Syria’s state-run media unleashed a scathing attack on the leader of the Palestinian militant group Hamas, accusing him of turning his back on President Bashar Assad and describing him as ungrateful and traitorous.
In an editorial aired late Monday, Syrian TV said Khaled Mashaal, who pulled Hamas’ headquarters out of Damascus early this year, had abandoned the resistance movement against Israel and the United States. The comments show just how deeply ties between Hamas and the Syrian regime — once staunch allies — have frayed since the anti-Assad uprising erupted 18 months ago.
The regime’s verbal attack appeared to be prompted by Mashaal’s decision to take part in a major conference Sunday of Turkish Prime Minister Recep Tayyip Erdogan’s ruling party. Erdogan has been one of Assad’s sharpest critics.
Less than two years ago, Syria, Iran, Hamas and Lebanon’s militant Hezbollah group were part of what they called an “axis of resistance” against Israel and the United States. With Hamas’ departure, they lost a major Palestinian faction that rules the Gaza Strip.
Relations between Assad’s regime and Hamas have been disintegrating ever since the Syrian revolt erupted in March 2011 with protests demanding reforms. It has since devolved into a brutal civil war, and activists say more than 30,000 people have been killed so far.
Hamas initially staked out a neutral position toward the uprising, but as the estimated 500,000 Palestinians living in Syria became increasingly outraged over the regime’s brutal crackdown on protesters, Hamas came under pressure for its cozy ties with the government, prompting the group in February to shift its stance and praise Syrians for “moving toward democracy and reform.”
Since then, most Hamas leaders have left Syria for Egypt, where their allies in the Muslim Brotherhood have taken power in elections following the successful uprising that toppled longtime autocrat Hosni Mubarak. Egypt’s new Islamist president, Mohammed Morsi, has been a strong critic of Assad and his government, calling them an “oppressive regime.”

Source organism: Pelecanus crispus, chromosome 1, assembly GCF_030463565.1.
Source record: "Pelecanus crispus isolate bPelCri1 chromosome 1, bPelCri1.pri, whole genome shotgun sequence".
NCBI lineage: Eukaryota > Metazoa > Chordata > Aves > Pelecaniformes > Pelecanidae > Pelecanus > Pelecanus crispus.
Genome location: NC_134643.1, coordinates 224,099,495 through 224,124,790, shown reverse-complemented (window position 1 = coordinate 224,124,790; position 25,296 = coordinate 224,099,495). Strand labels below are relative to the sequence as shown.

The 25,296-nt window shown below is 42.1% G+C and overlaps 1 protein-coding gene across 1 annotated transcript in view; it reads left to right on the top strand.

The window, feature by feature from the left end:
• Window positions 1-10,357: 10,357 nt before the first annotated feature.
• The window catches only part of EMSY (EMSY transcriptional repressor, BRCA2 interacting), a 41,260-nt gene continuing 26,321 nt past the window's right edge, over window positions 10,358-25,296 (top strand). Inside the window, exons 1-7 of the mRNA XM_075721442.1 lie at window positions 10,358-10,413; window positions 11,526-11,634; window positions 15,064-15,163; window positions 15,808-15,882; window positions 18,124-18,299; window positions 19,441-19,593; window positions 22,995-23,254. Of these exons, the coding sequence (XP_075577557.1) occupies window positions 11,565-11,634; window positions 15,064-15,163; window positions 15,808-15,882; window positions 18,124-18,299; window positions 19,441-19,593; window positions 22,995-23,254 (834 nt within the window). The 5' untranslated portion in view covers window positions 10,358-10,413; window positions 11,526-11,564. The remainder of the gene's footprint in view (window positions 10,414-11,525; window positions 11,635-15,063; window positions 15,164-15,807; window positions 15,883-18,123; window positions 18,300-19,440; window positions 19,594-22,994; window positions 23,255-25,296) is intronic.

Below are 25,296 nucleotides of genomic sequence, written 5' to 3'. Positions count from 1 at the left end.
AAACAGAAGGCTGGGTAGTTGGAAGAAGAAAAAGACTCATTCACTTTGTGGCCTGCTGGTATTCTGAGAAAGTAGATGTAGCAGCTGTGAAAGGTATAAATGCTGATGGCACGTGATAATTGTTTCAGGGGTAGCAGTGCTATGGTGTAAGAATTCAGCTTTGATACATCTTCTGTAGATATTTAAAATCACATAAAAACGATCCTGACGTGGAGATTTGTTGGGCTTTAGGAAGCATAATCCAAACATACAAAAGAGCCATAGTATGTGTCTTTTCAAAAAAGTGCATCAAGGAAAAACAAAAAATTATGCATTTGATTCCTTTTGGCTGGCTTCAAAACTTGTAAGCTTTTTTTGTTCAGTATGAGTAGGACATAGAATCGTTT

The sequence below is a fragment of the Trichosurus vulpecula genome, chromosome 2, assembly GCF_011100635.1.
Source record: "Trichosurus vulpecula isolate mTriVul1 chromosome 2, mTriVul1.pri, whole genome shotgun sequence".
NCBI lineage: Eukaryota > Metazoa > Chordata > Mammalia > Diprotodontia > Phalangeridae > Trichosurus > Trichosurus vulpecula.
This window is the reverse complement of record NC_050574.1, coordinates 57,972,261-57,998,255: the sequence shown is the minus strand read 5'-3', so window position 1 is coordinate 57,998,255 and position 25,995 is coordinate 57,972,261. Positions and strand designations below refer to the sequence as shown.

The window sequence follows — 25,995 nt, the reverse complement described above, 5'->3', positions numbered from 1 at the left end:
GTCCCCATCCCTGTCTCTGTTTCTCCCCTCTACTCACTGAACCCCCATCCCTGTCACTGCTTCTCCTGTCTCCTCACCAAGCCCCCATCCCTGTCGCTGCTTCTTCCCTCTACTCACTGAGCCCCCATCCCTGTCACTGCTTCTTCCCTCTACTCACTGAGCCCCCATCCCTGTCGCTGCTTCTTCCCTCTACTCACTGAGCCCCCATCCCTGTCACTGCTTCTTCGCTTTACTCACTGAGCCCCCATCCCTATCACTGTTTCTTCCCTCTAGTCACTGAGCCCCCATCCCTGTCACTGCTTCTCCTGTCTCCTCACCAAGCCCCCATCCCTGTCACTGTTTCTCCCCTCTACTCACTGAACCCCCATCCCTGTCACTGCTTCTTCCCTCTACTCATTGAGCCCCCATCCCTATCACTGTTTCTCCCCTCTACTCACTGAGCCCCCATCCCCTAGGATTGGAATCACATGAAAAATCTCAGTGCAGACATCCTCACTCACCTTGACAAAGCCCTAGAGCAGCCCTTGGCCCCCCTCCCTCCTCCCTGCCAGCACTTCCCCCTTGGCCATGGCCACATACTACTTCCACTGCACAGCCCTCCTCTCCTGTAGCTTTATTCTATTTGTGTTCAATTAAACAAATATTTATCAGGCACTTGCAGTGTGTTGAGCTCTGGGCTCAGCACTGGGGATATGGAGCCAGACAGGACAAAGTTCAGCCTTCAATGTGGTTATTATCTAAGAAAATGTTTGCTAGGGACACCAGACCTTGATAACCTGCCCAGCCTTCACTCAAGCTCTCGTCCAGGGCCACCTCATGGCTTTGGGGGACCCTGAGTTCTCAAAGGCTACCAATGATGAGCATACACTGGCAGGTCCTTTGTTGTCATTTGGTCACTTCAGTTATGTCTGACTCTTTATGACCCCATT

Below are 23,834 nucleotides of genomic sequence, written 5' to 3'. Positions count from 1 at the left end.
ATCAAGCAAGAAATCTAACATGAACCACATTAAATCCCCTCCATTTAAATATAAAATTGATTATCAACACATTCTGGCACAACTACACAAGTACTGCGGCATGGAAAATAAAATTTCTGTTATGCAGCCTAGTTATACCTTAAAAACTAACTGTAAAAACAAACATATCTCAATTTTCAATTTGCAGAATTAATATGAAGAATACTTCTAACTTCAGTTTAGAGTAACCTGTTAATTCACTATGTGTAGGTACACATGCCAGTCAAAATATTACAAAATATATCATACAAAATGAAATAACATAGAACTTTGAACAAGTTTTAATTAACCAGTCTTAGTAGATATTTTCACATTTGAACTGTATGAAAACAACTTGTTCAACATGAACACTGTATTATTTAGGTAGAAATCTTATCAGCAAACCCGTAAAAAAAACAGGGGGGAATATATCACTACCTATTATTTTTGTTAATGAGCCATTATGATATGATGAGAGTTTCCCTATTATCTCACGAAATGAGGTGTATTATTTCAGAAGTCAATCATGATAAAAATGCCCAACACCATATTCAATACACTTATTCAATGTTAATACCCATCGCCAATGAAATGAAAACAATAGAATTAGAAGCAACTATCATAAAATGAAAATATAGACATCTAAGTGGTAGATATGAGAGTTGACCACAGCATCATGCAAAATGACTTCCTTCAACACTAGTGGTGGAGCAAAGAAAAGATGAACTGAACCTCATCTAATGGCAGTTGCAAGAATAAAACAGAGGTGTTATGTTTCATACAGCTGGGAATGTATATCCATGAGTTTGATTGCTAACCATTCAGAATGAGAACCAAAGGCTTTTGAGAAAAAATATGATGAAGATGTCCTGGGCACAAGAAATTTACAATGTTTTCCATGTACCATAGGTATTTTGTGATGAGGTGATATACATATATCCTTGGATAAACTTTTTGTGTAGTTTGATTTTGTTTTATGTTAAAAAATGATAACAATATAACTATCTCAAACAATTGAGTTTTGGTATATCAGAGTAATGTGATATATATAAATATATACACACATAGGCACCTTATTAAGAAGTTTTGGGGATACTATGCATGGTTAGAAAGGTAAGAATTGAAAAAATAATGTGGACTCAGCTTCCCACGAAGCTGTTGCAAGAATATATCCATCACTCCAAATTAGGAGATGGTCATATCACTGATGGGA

Mashaal himself shuttered Hamas’ Damascus offices and now spends most of his time in Qatar, the tiny Gulf country that has strongly backed the rebels battling to overthrow the Assad regime.
In its editorial, Syrian state TV sought to remind Mashaal, who holds Jordanian citizenship, of when he was expelled from Jordan in 1999 for “illicit and harmful” activities, and how several countries refused to welcome him after he was kicked out.
“Remember when you were a refugee aboard planes. Damascus came and gave you mercy,” the station said. “No one wanted to shake your hand then as if you had rabies.”
It also accused Mashaal of turning a blind eye to Egypt’s attempts to close tunnels used to smuggle supplies into the Israeli-besieged Gaza Strip, saying he is “cooperating in the strikes on the tunnels of freedom and life.”
When Syria’s unrest began, the country’s half-million Palestinians at first struggled to stay on the sidelines. But in recent months, young Palestinian refugees — enraged by mounting violence and moved by Arab Spring calls for greater freedoms — have been taking to the streets and even joining the rebels in a fight that has grown increasingly bloody in recent months.
On Tuesday, activists reported clashes between rebels and government forces in Damascus near the Palestinian refugee camp of Yarmouk as well as the neighborhoods of Qadam and Assaly.
The Britain-based Syrian Observatory for Human Rights and the Local Coordination Committees activist groups also said at least five people were killed and dozens wounded when government troops shelled the Palestinian refugee camp of Naziheen in the southern city of Daraa, the birthplace of the Syrian revolt.
The Observatory and the LCC also reported violence in areas including the northern provinces of Idlib and Aleppo and the eastern region of Deir el-Zour on the border with Iraq.
The Observatory said Turkish troops opened fire across the border into Syria killing a Kurdish-Syrian guard and wounding two others. In Turkey, Firat, a pro-Kurdish news agency, carried a similar report saying one was killed and two wounded by Turkish fire. The report included names of the casualties and says the body of the dead man was taken to a mosque and will be buried Tuesday.
Turkey’s Foreign Ministry had no immediate comment on the report.